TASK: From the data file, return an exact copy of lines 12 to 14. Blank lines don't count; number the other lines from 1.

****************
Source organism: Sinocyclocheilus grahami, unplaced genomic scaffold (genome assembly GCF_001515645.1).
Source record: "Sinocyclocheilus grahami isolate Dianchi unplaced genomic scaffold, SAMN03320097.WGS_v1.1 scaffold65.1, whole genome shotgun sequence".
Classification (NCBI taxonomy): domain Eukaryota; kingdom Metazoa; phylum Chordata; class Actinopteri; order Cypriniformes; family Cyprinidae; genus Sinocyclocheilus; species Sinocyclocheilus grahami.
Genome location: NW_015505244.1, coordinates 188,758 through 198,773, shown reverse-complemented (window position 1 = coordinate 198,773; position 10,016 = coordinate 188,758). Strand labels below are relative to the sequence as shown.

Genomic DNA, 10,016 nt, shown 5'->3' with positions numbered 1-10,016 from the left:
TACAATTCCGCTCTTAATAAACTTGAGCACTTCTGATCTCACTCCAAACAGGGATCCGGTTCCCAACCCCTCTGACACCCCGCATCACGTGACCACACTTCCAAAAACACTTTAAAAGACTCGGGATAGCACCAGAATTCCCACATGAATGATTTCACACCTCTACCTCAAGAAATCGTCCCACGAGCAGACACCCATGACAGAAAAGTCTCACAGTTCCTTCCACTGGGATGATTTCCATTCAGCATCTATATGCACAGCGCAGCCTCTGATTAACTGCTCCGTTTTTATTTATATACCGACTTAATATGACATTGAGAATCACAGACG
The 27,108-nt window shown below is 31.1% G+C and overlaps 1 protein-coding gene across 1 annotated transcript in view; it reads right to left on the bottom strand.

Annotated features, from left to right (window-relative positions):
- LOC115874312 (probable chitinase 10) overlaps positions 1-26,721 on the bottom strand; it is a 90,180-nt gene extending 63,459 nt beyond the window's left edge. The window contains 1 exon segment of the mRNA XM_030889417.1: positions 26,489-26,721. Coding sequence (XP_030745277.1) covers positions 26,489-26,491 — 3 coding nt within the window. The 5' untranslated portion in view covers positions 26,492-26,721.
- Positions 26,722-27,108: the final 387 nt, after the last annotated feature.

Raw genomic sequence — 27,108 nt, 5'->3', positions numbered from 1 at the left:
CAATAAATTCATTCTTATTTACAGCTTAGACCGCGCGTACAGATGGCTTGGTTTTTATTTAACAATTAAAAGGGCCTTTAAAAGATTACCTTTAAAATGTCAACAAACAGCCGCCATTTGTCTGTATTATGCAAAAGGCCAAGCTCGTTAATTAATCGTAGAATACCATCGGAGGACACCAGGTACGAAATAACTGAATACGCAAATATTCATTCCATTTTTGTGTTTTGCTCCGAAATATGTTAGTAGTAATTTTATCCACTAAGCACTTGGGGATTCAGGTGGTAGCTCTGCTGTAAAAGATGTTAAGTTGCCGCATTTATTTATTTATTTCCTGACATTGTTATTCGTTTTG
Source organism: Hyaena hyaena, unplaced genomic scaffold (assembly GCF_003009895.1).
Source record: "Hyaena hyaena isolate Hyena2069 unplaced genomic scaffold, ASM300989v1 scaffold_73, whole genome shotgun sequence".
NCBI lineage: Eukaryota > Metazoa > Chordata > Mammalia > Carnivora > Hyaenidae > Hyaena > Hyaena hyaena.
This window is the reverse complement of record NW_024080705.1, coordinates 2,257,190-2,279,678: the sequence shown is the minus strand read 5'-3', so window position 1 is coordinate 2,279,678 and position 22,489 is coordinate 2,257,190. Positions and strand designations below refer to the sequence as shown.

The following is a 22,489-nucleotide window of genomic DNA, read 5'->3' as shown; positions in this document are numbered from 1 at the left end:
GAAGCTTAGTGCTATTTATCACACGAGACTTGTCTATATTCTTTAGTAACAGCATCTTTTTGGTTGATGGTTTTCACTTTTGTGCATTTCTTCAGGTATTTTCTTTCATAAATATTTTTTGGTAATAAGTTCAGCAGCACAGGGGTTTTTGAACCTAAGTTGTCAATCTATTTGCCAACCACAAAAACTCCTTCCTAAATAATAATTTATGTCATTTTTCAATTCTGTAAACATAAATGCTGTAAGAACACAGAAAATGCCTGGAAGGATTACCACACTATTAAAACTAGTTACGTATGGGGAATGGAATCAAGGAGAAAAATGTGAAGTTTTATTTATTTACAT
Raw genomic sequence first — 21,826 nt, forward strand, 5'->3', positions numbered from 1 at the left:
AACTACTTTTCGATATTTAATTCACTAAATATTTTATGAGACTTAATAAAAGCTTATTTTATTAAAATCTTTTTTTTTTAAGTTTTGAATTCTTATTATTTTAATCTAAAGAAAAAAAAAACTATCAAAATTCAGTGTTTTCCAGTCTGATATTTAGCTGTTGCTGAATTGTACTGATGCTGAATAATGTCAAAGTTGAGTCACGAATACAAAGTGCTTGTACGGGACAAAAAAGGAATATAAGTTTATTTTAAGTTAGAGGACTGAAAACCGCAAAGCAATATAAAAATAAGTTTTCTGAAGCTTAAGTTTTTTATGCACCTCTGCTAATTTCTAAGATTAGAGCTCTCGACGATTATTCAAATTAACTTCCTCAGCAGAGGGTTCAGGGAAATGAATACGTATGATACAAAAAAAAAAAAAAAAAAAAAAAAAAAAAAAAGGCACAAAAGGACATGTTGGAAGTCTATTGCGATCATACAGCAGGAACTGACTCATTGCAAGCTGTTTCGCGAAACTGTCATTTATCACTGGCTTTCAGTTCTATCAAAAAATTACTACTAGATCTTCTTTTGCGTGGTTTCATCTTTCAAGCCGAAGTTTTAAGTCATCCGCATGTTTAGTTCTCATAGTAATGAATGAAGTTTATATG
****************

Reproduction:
CAATAAATTCATTCTTATTTACAGCTTAGACCGCGCGTACAGATGGCTTGGTTTTTATTTAACAATTAAAAGGGCCTTTAAAAGATTACCTTTAAAATGTCAACAAACAGCCGCCATTTGTCTGTATTATGCAAAAGGCCAAGCTCGTTAATTAATCGTAGAATACCATCGGAGGACACCAGGTACGAAATAACTGAATACGCAAATATTCATTCCATTTTTGTGTTTTGCTCCGAAATATGTTAGTAGTAATTTTATCCACTAAGCACTTGGGGATTCAGGTGGTAGCTCTGCTGTAAAAGATGTTAAGTTGCCGCATTTATTTATTTATTTCCTGACATTGTTATTCGTTTTG
Source organism: Hyaena hyaena, unplaced genomic scaffold (assembly GCF_003009895.1).
Source record: "Hyaena hyaena isolate Hyena2069 unplaced genomic scaffold, ASM300989v1 scaffold_73, whole genome shotgun sequence".